WASHINGTON -- The SEC's work on creating a uniform standard of care for brokers and investment advisors serving retail investors remains the subject of considerable discord within the commission, according to a top official.

Steve Luparello, director of the SEC's Division of Trading and Markets, said that the contentious issue of harmonizing fiduciary responsibilities remains high on the agency's to-do list, though a timeframe for when a proposal might materialize is far from certain.

"Being on the agenda for 2014 and getting it done in 2014 are completely different things," Luparello said in a panel discussion at FINRA's annual conference on Monday. "It is a priority and is certainly a live topic of conversation," he quickly added.


Consumer advocates and some groups representing advisors have been urging the SEC to adopt rules that would apply a fiduciary duty to brokers-dealers, a "best-interest" standard generally perceived to be stricter than the current requirement that brokers make recommendations deemed to be suitable for retail investors.

SEC Chairman Mary Jo White has spoken on several occasions about the importance of leveling the regulatory playing field for advisors and brokers, two segments of the financial services industry that have been converging in the retail space while many investors are unaware of the disparate regulatory requirements.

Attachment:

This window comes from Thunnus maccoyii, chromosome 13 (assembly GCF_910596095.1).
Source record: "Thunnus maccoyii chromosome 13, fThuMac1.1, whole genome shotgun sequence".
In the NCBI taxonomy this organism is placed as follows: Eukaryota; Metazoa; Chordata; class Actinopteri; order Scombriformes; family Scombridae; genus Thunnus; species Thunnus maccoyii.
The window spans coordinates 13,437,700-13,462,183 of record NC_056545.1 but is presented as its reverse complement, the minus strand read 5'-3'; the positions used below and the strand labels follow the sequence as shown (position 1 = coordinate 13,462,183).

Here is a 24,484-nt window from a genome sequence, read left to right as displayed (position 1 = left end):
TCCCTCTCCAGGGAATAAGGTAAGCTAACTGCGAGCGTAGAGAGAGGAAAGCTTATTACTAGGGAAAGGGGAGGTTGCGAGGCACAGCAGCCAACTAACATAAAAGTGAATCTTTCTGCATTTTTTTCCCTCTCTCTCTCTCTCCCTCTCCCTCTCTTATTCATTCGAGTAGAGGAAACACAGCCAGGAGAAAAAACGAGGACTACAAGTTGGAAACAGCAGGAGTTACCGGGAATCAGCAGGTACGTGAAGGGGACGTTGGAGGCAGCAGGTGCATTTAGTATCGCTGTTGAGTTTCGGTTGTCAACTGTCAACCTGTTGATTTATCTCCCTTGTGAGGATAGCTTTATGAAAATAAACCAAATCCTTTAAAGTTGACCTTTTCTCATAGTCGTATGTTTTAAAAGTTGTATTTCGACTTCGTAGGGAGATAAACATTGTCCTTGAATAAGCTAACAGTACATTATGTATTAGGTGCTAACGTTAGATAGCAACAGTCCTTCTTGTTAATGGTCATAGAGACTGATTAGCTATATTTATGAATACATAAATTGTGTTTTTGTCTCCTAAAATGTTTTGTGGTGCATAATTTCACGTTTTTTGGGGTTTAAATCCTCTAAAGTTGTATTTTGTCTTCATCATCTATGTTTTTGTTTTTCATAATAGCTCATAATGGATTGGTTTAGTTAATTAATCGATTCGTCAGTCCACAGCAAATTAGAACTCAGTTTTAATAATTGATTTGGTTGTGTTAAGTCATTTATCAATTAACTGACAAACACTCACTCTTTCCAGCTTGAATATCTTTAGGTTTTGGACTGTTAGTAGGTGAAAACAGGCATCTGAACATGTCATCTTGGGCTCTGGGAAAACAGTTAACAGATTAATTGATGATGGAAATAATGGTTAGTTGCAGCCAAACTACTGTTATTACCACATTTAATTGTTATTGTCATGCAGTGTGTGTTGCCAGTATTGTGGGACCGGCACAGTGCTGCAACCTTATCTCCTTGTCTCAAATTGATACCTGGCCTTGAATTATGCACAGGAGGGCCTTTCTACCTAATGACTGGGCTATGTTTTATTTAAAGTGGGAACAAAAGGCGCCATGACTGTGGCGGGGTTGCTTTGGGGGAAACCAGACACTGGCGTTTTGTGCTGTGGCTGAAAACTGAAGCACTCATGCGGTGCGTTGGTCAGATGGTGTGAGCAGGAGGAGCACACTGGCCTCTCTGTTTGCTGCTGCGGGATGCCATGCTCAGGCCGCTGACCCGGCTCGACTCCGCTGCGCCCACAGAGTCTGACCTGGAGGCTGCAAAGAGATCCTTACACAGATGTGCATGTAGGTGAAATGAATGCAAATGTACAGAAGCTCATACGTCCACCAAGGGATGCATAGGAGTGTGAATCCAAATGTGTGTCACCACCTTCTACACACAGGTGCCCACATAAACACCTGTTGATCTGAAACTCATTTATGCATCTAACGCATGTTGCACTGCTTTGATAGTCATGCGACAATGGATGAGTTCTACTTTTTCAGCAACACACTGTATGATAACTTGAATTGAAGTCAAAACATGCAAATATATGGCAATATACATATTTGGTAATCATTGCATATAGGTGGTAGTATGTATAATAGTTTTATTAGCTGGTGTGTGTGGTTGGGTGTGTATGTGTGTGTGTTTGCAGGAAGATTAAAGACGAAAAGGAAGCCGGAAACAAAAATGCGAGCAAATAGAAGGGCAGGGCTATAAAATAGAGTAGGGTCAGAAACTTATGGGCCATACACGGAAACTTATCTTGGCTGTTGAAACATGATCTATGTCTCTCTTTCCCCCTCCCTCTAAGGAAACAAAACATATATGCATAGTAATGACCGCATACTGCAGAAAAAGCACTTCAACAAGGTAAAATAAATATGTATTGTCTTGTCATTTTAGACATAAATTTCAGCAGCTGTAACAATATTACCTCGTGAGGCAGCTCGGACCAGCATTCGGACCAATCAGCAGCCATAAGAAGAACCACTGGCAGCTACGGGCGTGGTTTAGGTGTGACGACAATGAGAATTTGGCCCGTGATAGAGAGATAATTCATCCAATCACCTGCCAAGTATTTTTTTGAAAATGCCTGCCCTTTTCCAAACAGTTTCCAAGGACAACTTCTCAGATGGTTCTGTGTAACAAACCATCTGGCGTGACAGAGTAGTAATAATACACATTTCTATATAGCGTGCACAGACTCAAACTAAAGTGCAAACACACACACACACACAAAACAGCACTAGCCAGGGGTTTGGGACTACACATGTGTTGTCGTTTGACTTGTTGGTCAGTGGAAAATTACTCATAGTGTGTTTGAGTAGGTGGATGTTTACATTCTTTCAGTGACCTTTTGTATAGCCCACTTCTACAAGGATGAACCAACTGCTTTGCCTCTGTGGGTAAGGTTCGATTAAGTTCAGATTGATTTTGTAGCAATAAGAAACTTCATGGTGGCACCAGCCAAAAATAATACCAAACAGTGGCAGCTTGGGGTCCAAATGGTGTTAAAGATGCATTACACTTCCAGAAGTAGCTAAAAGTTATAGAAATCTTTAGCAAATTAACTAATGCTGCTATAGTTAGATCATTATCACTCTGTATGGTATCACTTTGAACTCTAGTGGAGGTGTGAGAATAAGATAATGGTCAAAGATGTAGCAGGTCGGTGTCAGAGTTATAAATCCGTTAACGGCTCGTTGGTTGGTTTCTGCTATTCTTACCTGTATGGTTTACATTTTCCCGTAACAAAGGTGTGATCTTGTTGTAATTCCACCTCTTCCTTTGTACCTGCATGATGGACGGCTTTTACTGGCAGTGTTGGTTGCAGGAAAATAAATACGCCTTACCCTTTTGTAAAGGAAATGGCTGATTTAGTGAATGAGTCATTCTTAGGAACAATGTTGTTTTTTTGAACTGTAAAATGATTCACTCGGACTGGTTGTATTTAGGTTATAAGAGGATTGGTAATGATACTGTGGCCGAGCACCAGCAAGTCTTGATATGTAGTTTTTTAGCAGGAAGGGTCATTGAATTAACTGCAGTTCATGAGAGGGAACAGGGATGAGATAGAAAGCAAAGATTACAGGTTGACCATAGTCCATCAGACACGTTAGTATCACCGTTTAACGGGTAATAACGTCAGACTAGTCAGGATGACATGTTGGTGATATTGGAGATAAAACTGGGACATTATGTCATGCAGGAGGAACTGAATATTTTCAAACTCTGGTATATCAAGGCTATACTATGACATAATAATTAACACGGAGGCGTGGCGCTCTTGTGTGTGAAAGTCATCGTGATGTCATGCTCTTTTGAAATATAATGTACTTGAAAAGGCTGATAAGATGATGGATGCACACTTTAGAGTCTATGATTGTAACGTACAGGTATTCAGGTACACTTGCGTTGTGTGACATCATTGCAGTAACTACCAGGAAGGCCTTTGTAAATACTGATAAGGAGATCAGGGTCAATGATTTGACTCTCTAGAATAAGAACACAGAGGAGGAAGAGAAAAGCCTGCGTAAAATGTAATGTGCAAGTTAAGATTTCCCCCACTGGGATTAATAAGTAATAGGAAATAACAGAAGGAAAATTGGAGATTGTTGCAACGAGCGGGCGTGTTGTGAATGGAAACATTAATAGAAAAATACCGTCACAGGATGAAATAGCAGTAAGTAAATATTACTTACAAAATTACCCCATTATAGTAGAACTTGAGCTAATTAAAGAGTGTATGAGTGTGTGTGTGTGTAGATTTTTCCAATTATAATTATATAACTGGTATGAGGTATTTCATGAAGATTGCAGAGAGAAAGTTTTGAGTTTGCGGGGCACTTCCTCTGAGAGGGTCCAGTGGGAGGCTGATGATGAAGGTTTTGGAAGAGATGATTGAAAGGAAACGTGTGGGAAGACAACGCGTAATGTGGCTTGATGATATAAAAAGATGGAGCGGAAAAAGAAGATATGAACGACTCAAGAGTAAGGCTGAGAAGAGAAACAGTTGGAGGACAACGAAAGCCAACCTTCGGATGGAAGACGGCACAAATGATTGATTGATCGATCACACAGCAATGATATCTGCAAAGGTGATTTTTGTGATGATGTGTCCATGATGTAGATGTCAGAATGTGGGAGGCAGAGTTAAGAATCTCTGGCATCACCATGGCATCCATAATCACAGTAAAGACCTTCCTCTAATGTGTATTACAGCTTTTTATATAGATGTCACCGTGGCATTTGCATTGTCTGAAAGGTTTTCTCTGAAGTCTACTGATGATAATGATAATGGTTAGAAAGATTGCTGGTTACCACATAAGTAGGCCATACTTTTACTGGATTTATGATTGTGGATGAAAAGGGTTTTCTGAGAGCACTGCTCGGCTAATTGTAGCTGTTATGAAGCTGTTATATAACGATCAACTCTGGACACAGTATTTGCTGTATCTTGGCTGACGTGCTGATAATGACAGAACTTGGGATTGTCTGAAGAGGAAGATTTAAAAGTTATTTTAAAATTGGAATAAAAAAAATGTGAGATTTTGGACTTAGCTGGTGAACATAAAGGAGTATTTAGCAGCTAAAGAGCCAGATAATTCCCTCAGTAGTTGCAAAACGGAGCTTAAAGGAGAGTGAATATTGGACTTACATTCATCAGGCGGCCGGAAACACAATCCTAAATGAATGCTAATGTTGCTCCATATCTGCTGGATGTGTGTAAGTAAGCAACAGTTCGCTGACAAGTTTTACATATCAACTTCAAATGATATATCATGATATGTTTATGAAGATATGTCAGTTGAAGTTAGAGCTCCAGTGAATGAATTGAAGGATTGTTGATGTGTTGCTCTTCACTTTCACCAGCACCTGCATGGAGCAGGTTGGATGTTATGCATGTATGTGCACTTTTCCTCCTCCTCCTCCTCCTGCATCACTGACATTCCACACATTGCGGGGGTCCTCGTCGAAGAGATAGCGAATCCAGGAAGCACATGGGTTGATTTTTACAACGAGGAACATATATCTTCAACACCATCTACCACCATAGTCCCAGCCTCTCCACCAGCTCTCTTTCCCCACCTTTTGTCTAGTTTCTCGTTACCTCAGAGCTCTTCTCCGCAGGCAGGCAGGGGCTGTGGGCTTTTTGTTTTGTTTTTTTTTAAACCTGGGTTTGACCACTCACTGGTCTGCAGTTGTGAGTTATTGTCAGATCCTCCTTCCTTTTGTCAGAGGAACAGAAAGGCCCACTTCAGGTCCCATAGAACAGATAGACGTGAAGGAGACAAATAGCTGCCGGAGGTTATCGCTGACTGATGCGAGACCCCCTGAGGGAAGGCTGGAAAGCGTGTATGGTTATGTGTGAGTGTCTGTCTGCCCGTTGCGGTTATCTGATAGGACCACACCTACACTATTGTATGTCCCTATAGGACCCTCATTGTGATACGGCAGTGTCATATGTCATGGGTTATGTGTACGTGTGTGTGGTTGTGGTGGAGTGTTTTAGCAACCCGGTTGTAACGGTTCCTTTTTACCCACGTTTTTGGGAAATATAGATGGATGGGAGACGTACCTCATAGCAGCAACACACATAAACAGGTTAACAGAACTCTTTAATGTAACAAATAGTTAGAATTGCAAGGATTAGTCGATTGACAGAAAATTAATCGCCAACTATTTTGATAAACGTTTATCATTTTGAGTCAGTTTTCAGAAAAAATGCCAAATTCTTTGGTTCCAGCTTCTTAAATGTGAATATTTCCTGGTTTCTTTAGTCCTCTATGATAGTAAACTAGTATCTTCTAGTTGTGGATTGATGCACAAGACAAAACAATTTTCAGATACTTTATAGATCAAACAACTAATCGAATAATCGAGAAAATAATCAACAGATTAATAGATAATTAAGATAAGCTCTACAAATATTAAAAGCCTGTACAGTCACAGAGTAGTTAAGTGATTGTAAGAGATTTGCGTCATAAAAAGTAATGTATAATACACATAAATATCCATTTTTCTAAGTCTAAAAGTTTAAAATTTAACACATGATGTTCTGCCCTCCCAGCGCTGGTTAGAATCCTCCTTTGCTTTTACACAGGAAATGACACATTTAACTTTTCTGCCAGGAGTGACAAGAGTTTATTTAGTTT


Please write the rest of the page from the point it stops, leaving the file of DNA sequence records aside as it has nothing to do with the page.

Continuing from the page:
White, however, seemed to hedge in her commitment to a uniform standard in recent testimony before a House committee, telling lawmakers that she is working with commission staff to evaluate a "range of options" for retooling broker regulation.

And it's not just the chairman who is uncertain on how to proceed, according to Luparello.

"You can also parse the comments of the other four commissioners and appreciate that there may not be a real coalescence of thought around any of this," he said. "There's just a lot of churn both inside and outside the building before we start to coalesce."


The SEC's work on an expansion of the fiduciary standard is somewhat complicated by a proceeding underway at the Department of Labor, which is developing its own set of rules to extend fiduciary responsibilities to advisors to retirement plans. Opposition to that proposal has been fierce, with critics warning that the fear of legal liability could compel some advisors to abandon the retirement market, suggesting that small businesses and middle-income Americans would be hit especially hard.

Opponents have also raised concerns that if the two rulemaking proposals move forward on separate tracks, the result could be overlapping regulations that saddle advisors with an undue compliance burden.

Luparello acknowledged the concern, but said that the SEC has been working in concert with Labor as it mulls a fiduciary overhaul.

"All I can say is I think everyone agrees it's extraordinarily important to include the Department of Labor in those conversations," he said.

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